Subdivision bonds provide financial assurance that a developer will complete the required subdivision improvements.
Considerations regarding subdivision bonds:
- Typically, subdivision bonds are penalty bonds or indemnity bonds. A penalty bond is a surety's promise to pay the penal sum of the bond to the obligee in the event that the principal fails to complete the improvements by a certain date. An indemnity bond is a surety's promise to indemnify the obligee for actual losses suffered by the obligee up to the penal sum of the bond.
- Once improvement work commences, the developer and surety may be held liable until ALL subdivision improvements are completed and accepted. In this regard, the developer and surety would also be obligated to maintain and repair any completed improvements until ALL subdivision improvements guaranteed by the bond are completed and accepted.
- The public agency has no obligation to pay the developer for the costs of the subdivision improvements. The consideration given by the agency for the protections afforded under the subdivision bonds is the right to develop the subdivision. By accepting and acting upon this right, the developer assumes the obligation to pay for the subdivision improvements required under the subdivision agreement.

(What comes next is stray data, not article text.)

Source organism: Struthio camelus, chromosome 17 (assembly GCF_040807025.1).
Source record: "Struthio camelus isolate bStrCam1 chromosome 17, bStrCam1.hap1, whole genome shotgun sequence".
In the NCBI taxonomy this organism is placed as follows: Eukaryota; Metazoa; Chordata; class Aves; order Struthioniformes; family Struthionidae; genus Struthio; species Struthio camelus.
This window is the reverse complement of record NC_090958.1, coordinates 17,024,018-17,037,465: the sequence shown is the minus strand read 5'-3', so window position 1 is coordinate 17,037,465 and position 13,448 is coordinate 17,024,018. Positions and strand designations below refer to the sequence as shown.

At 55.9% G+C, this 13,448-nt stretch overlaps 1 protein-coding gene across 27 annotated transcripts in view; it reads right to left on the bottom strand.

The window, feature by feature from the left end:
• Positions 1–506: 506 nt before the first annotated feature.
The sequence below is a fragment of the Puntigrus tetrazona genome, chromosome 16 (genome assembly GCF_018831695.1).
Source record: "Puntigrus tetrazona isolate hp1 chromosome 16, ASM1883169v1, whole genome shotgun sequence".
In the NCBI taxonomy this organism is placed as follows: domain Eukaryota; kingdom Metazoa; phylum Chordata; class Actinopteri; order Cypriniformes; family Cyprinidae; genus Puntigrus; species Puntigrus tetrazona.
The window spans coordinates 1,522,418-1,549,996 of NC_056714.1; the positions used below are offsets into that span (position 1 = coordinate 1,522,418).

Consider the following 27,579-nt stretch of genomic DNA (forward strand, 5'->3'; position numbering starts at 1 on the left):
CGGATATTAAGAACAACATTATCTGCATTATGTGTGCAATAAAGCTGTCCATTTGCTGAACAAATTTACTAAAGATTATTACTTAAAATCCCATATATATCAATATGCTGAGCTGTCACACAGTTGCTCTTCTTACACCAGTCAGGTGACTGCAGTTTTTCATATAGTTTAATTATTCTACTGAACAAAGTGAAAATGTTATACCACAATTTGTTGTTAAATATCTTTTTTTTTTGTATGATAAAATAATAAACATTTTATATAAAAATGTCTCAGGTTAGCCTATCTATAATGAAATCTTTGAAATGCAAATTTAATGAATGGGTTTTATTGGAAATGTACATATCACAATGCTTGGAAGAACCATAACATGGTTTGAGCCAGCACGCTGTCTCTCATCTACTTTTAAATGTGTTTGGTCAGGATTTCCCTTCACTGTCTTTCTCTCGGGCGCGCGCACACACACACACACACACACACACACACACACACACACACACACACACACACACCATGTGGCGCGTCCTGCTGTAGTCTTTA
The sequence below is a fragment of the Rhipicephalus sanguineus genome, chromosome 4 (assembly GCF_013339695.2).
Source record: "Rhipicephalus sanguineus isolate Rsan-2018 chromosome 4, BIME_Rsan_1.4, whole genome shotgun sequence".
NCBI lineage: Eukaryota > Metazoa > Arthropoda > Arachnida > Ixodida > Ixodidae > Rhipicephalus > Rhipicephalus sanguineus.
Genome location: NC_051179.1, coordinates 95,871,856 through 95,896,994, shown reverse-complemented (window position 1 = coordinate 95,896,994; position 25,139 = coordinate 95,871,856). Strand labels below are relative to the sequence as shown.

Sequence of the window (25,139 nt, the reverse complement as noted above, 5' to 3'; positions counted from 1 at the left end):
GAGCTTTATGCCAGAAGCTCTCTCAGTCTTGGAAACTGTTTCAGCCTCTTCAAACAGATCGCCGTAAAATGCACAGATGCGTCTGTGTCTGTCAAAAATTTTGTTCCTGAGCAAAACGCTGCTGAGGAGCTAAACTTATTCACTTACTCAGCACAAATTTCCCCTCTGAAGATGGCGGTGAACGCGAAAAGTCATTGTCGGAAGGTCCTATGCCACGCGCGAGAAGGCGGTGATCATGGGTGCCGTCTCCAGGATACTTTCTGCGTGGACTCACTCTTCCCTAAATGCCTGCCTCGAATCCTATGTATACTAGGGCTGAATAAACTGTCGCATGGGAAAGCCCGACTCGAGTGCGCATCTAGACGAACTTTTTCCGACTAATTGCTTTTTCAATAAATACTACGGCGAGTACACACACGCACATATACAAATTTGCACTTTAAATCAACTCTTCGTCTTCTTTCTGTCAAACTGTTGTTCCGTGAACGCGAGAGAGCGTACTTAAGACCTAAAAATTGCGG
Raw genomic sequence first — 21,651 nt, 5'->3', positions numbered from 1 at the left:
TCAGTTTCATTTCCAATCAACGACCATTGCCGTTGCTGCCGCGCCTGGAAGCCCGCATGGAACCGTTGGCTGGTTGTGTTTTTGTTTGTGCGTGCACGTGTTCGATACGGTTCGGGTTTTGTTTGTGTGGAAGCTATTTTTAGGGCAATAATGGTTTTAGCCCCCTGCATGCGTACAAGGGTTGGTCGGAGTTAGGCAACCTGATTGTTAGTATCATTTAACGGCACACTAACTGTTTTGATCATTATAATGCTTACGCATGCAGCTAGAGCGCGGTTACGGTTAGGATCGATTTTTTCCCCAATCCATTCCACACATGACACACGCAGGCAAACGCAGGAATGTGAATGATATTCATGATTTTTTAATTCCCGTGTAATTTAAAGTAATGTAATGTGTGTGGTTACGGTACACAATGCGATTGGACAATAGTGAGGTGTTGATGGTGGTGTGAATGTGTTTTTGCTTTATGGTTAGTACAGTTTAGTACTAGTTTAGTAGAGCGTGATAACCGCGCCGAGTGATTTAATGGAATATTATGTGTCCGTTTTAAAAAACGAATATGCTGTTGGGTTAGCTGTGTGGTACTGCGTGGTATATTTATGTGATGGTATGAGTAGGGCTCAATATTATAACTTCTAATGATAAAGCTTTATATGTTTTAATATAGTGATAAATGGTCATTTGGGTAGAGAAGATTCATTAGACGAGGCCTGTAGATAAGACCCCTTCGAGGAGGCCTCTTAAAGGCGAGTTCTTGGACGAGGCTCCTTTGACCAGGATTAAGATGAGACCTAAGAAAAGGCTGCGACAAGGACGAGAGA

- The developer assumes the responsibility to fund the costs of constructing or placing the improvements required by the agency.
- The limitations period on most subdivision bonds runs from the completion date in the agreement or may be modified by any extensions granted by the agency.
- The surety's exposure on a subdivision bond may regularly be extended out for six to ten years, or more.
Types of Developers
Developer With Construction Arm That Self-Performs
Contractor With Shareholders That Invest In Real Estate
Real Estate Investors That Dabble In Construction
Types of Subdivision Bonds